Once we finished the apple taste tests this past fall, it came time for butternut squash! This was the Fayetteville Public School District’s first time putting this vegetable on the menu and it was locally sourced. The students have already been eating sweet potato fries from a local processing plant, but many had never heard of this oblong-shaped squash.
Ally (last year’s FoodCorps service member), now contracted Farm-to-School dietitian, along with Morgan Stout, our amazing new Food Service Director, decided that taste tests would be a good way to familiarize the students with this new menu item and help them decide if they’d want it on their lunch tray.
A huge part of my service year thus far has involved taste tests and I swear by them! These butternut taste tests made a large impact as well. One of the kitchen supervisors reported that the students chose to take 40 lbs. more squash on the day we had the taste test than they did the previous week. Here is our recipe:
We learn a lot from each tasting we coordinate. There a few pitfalls you should be aware of when planning a butternut tasting:
Dino Hands (seriously)
Always wear gloves if you can! Whatever natural chemical is inside of the butternut squash turns your skin into dinosaur scales all day long.
Steaming the squash for 5 minutes prior to peeling it (with a vegetable peeler) makes the skin glide off with ease.
Does It Herself FoodCorps Girl
Whenever you want to introduce a new item/recipe INVOLVE the kitchen staff! They can be a wealth of knowledge with tips on how to do things more efficiently and even if they aren’t they are the ones that will be preparing the food in the future so they need to learn the best ways to do it. Plus some of the best memories were from getting to know the kitchen staff, cooking really brings people together. Change is hard and you want to make the transition to a new menu item enjoyable and encouraging for everyone
We learned some great lessons about presentation as well:
Entice DON’T Pressure
I kept telling kids “You don’t have to try it if you don’t want to,” while also saying “It tastes similar to pumpkin pie or sweet potato fries!”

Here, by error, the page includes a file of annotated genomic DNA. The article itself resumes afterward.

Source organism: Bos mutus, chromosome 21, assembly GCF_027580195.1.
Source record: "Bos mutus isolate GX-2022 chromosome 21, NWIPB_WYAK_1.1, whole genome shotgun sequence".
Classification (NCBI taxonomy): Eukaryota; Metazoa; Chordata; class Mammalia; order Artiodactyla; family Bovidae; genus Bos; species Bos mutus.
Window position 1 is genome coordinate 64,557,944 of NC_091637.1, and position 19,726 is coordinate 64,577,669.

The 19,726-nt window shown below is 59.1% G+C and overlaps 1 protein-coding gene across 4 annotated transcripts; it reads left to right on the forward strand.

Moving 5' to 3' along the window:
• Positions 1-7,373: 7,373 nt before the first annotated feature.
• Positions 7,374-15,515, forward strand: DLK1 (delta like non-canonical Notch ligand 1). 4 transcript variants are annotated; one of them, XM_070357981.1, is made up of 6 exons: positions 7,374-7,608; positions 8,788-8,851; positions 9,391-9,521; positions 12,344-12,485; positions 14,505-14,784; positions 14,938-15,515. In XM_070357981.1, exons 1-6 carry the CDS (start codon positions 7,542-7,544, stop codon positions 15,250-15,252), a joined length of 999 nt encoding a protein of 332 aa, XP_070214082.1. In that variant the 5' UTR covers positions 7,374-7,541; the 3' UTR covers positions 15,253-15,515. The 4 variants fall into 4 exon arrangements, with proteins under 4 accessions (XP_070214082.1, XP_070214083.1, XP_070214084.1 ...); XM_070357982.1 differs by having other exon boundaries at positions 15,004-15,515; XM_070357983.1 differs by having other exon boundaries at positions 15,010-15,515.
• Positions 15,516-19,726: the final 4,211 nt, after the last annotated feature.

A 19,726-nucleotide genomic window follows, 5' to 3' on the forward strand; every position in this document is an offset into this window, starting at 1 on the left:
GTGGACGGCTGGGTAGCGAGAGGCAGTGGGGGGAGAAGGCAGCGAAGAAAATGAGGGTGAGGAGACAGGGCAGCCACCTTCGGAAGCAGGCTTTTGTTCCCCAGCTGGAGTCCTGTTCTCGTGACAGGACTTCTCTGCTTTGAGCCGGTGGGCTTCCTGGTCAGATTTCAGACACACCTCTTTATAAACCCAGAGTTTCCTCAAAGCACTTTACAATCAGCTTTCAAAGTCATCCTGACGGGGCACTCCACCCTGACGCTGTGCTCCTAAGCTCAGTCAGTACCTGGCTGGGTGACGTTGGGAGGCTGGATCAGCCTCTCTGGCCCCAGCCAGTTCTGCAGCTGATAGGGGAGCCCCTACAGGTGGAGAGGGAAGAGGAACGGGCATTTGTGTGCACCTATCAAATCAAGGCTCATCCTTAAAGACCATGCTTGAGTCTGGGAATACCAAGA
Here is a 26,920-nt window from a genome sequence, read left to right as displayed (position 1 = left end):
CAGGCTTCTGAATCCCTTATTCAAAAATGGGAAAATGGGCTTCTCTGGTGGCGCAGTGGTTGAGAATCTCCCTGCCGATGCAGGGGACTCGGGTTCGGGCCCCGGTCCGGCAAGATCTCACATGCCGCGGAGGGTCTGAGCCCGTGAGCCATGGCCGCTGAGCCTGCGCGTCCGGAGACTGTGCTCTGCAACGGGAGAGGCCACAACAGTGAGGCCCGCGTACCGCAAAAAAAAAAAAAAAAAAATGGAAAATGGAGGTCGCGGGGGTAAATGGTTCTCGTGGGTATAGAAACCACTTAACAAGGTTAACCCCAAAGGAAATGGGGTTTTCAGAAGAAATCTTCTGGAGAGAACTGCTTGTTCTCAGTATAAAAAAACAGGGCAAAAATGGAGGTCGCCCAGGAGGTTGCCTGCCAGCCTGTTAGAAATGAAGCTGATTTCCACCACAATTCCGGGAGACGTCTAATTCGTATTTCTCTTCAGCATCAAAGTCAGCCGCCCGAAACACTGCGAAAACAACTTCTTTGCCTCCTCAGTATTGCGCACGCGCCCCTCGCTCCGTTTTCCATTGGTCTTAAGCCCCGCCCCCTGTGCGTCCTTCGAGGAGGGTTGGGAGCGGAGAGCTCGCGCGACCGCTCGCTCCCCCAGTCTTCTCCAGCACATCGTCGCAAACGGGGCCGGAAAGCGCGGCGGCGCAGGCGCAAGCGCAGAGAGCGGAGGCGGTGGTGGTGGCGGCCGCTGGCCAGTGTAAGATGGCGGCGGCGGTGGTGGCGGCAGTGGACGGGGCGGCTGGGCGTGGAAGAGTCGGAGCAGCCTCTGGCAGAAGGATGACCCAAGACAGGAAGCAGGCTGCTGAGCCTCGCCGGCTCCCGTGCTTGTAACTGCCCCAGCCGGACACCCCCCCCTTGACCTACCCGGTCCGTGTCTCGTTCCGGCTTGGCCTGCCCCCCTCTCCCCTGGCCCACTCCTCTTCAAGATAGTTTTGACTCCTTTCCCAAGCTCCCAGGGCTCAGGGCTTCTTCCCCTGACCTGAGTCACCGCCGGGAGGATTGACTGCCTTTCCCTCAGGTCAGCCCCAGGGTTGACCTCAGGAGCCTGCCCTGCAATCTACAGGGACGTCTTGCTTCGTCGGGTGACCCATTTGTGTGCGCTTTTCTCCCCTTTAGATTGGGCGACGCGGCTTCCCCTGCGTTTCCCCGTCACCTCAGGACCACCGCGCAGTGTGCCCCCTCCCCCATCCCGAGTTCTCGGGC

Mouthful of Syllables
Ally and I joked about how we wish we were serving “beets” or “peas” because that would involve a lot less syllables to offer each lunch-line kiddo. At one of the schools I handed out the samples to a table and shortened it to “Do you want to try some squash?” and then after they ate it I explained to them it was called “roasted butternut squash” and one little boy looked very bewildered with this longer name, he right away asked if there was a rash on his face. I said “No,” and quickly asked him “But why?” and he explained that he had a nut allergy. It took me a minute to register the reason for his worries but then I assured him our butterNUTS didn’t have any nuts in them and he was able to relax. Poor kid!
Positive Peer Influence
Some students would have the most disgusted looks on their faces and walk straight past my sample into the lunch room, they basically acted like I was the sun and was getting in their eyes so they shielded their face from my butternut squash. BUT later after their friends had tried it and raved about it they came back acting like they hadn’t just totally ignored me and I happily gave them a sample.
In the end, most students were big fans of butternut squash:
|We kept the voting quick and simple for the students, |
and highlighted our local squash farmer, David Dickey!
These results, as well as observing how kids interact with each other around food, reminds me of how easily kids can be influenced and how parents can play a huge role in what children desire to eat. If parents enjoy certain foods kids catch on and in turn, can be more open to those foods. The same goes for friends. Don’t you wish every kid could have a veggie loving kid around at all times? We're working on it.
- by Kelsie Shearrer